TY - JOUR
AU - Wilford, Miko M.
AU - Gonzales, Joseph E.
AU - Khairalla, Annmarie
PY - 2024/05/31
Y2 - 2024/10/11
TI - When Pleas Precede Evidence: Using Bayesian Analyses to Establish the Importance of a Reasonable Standard for Evidence Prior to Plea Offers
JF - The Wrongful Conviction Law Review
JA - Wrongful Conviction L Rev
VL - 5
IS - 1
SE - Articles
DO - 10.29173/wclawr114
UR - https://wclawr.org/index.php/wclr/article/view/114
SP - 126 - 145
AB - <p>In most U.S. jurisdictions, prosecutors are not required to clearly establish a <em>reasonable basis</em> for guilt prior to offering defendants plea deals. We apply Bayesian analyses, which are uniquely suited to illuminate the impact of prior probability of guilt on the informativeness of a particular outcome (i.e., a guilty plea), to demonstrate the risks of plea offers that precede evidence. Our primary prediction was that lower prior probabilities of guilt would coincide with a significantly higher risk for false guilty pleas. We incorporated data from Wilford, Sutherland et al. (2021) into a Bayesian analysis allowing us to model the expected diagnosticity of plea acceptance across the full range of prior probability of guilt. Our analysis indicated that, as predicted, when plea offers are accepted at lower prior probabilities of guilt, the probability that a plea is actually false is significantly higher than when prior probabilities of guilt are higher. In other words, there is a trade-off between prior probability of guilt and information gain. For instance, in our analysis, when prior probability of guilt was 50%, posterior probability of guilt (after a plea) was 77.8%; when prior probability of guilt was 80%, posterior probability of guilt was 93.3%. Our results clearly indicate the importance of ensuring that there is a <em>reasonable basis</em> for guilt before a plea deal is extended. In the absence of shared discovery, no such reasonable basis can be established. Further, these results illustrate the additional insights gained from applying a Bayesian approach to plea-decision contexts.</p>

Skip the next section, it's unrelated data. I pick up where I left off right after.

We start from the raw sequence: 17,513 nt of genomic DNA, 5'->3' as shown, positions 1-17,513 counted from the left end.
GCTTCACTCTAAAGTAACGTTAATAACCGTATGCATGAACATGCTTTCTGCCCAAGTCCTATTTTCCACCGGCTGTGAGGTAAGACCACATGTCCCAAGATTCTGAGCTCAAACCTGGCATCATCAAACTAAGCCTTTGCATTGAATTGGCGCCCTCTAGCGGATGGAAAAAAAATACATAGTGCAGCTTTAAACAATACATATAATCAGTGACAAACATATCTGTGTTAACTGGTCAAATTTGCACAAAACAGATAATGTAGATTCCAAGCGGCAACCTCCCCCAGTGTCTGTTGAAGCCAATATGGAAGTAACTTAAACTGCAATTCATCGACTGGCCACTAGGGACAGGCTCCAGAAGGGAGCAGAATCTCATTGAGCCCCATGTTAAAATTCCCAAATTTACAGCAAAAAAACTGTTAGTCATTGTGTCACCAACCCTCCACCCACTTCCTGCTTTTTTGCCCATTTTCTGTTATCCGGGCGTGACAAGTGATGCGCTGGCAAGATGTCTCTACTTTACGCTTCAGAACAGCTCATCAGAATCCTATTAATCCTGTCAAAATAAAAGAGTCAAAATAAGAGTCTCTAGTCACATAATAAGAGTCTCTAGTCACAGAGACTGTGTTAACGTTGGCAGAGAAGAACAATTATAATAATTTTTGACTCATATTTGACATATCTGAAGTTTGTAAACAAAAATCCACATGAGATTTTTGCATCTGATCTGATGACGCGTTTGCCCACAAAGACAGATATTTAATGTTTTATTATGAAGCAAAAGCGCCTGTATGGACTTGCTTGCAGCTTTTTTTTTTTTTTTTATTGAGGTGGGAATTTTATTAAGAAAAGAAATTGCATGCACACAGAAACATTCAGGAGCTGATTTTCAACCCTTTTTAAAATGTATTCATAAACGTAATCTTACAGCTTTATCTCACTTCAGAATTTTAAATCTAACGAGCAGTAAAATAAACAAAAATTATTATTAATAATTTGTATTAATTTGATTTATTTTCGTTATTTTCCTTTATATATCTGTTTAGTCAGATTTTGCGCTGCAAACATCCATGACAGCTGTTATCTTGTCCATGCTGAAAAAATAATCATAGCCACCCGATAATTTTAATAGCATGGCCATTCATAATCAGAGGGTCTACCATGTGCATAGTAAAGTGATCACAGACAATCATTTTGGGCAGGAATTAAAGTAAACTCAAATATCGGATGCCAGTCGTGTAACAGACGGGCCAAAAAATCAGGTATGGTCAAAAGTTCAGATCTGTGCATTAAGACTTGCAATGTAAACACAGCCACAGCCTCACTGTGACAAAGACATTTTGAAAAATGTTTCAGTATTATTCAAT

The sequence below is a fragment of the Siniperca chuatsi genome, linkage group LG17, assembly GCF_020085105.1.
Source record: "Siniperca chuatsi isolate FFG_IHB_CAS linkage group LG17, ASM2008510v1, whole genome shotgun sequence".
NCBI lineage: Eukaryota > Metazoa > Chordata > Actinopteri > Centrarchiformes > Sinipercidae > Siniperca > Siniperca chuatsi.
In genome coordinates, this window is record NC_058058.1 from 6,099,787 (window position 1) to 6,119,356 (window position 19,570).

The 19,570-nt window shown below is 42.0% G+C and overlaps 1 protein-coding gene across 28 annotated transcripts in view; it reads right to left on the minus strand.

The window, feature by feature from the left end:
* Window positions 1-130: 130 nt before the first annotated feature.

ER -